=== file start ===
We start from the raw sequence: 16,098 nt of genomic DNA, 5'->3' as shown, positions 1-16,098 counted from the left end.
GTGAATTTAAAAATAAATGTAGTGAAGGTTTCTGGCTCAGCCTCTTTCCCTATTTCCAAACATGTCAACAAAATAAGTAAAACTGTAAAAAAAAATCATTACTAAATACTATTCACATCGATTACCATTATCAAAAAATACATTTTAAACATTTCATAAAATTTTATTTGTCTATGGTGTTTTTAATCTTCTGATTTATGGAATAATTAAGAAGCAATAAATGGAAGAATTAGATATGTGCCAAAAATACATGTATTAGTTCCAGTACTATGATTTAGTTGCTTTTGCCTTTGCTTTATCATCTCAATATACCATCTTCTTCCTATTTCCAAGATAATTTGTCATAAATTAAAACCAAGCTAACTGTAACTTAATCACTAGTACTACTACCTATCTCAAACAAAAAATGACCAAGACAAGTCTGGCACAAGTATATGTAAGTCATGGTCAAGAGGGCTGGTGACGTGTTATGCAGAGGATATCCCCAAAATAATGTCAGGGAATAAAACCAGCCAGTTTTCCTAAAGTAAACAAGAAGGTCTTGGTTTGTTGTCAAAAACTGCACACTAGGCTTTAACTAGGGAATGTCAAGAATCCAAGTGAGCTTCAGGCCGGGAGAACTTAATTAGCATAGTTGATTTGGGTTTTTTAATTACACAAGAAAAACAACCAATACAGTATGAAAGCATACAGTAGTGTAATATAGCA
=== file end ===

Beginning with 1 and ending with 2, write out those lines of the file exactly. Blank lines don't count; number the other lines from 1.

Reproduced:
We start from the raw sequence: 16,098 nt of genomic DNA, 5'->3' as shown, positions 1-16,098 counted from the left end.
GTGAATTTAAAAATAAATGTAGTGAAGGTTTCTGGCTCAGCCTCTTTCCCTATTTCCAAACATGTCAACAAAATAAGTAAAACTGTAAAAAAAAATCATTACTAAATACTATTCACATCGATTACCATTATCAAAAAATACATTTTAAACATTTCATAAAATTTTATTTGTCTATGGTGTTTTTAATCTTCTGATTTATGGAATAATTAAGAAGCAATAAATGGAAGAATTAGATATGTGCCAAAAATACATGTATTAGTTCCAGTACTATGATTTAGTTGCTTTTGCCTTTGCTTTATCATCTCAATATACCATCTTCTTCCTATTTCCAAGATAATTTGTCATAAATTAAAACCAAGCTAACTGTAACTTAATCACTAGTACTACTACCTATCTCAAACAAAAAATGACCAAGACAAGTCTGGCACAAGTATATGTAAGTCATGGTCAAGAGGGCTGGTGACGTGTTATGCAGAGGATATCCCCAAAATAATGTCAGGGAATAAAACCAGCCAGTTTTCCTAAAGTAAACAAGAAGGTCTTGGTTTGTTGTCAAAAACTGCACACTAGGCTTTAACTAGGGAATGTCAAGAATCCAAGTGAGCTTCAGGCCGGGAGAACTTAATTAGCATAGTTGATTTGGGTTTTTTAATTACACAAGAAAAACAACCAATACAGTATGAAAGCATACAGTAGTGTAATATAGCA